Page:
On many occasions when there are sea trout feeding or on the move, and they just follow the fly and won’t take, this small fly works most of the time. Fished on a long fine leader and floating line just under the surface with a very slow figure of eight retrieve, the takes are savage and powerful, driving the tiny hook home immediately. Many fishermen are skeptical to fishing such small patterns, but if you give this one a try, I promise, you won’t be disappointed.
Hook: Mustad 60329NBLN # 10 Carp Power
Feelers: 4 Stripped cock hackles
Beard: Deer hair summer coat
Body: Moose hair coated with Bug Bond and coloured with waterproof felt pen
April 9, 2013 | Categories: Fly Fishing, Fly Photography, Fly Tying, Sjøørret fluer, Step by Step | Tags: Deer hair, Fly Fishing, Fly Tying, moose mane, salt water, sea trout flies, sjøørret, sjøørret fluer, small flies, steg for steg, Step by Step, stripped hackles | 5 Comments
Firstly may I wish you all a happy new year!
The seasonal festivities family birthdays and goodbye ceremonies are now over and I have more time to get back to what is most important. Thats right, fishing and fly tying! So please accept my apologies for being vacant the last couple of weeks, but now I am back in the saddle with the first sea trout fly of the year. Please enjoy and much more will come soon.
The Feather Bender.
The original flat wing pattern was developed by the late Bill Peabody a well known fly tyer and fisherman from Rhode Island in the US. The original pattern was developed for stripped bass but was also found to be just as successful on many other salt water species. Recently a number of flat wing patterns have been developed for salt water sea trout and sea bass fishing in Northern Europe and have proved to be extremely effective.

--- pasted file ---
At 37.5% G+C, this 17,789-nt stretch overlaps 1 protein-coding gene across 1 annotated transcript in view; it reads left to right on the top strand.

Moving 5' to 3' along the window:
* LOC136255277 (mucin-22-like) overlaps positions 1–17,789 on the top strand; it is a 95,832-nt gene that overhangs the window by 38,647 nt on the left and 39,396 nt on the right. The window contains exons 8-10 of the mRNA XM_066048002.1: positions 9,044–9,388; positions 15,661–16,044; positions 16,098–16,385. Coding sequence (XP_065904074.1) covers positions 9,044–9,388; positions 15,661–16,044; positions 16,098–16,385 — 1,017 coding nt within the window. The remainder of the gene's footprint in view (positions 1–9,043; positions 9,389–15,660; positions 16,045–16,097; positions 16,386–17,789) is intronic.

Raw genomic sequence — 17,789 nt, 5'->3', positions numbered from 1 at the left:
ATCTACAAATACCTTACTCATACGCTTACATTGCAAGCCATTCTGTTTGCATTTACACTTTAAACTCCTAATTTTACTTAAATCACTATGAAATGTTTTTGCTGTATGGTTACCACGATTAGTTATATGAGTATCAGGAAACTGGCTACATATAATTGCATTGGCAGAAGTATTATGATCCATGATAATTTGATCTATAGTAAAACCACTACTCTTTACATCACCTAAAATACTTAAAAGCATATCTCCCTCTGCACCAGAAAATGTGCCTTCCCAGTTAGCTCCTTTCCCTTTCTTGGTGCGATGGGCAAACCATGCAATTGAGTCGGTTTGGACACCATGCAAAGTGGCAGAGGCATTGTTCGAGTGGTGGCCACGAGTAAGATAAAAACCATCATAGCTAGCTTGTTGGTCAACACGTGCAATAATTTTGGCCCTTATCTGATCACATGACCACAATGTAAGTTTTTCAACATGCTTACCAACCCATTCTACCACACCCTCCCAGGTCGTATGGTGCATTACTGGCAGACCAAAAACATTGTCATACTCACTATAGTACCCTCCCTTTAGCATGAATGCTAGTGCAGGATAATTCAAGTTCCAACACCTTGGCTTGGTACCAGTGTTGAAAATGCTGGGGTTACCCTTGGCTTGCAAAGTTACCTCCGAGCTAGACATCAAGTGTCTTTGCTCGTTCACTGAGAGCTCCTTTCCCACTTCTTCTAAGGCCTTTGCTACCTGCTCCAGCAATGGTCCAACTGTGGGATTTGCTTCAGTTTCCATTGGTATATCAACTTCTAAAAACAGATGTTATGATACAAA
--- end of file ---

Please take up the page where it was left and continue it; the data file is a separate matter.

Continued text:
One of the great things about tying these modern flat wing patterns is that the design lends itself extremely well to individual interpretation in size, colour and material use. But remember that the key word for tying flat wings is sparse, if you over dress these flies you defeat the whole point with them. Try and use materials that are light but create volume, but always consider the movement of the material in the water when fished and don´t forget its reflective and flash qualities. Some fly tiers also make use of a tandem hook on larger patterns, attached by mean´s of a wire or mono extension with the tail hook, up side down. But I find that this in most cases completely changes the action of the fly.
Hook Mustad S71SNP-ZS # 8-2 http://www.mustad.no/productcatalog/product.php?id=193
Tying thread Dyneema
Tail Two flat wing saddle hackles and Flashabou
Body Mother of pearl Body Braid coated with Bug Bond
Under wing White buck tail and five strands of Crystal flash
Over wing Yellow Olive and blue buck tail mixed
Topping Five strands of fine peacock herl
Throat White buck tail
Cheeks Jungle cock
January 9, 2013 | Categories: Fly Fishing, Fly Photography, Fly Tying, Step by Step | Tags: Flat wing, jungle cock, Mustad, peacock herl, salt water, sea trout flies, Step by Step, streamer | 6 Comments
My first attempt with some of the great Virtual Nymph products I received at the weekend and Bug Bond. Not 100% happy with the results, but when I have played a little more, I will be making the full step by step for this Stone fly nymph.
Hook: Mustad Slow death 33862NP-BR http://www.mustad.no/productcatalog/na/product.php?id=2196
Tail: Porcupine guard hairs
Underbody: Natural seal fur Dubbing
Body: Natural nymph skin
Wing cases Virtual nymph stone clinger wing-buds and heads coated with Bug Bond
Legs: Turkey biots coated with Bug Bond
Antenna: Porcupine guard hairs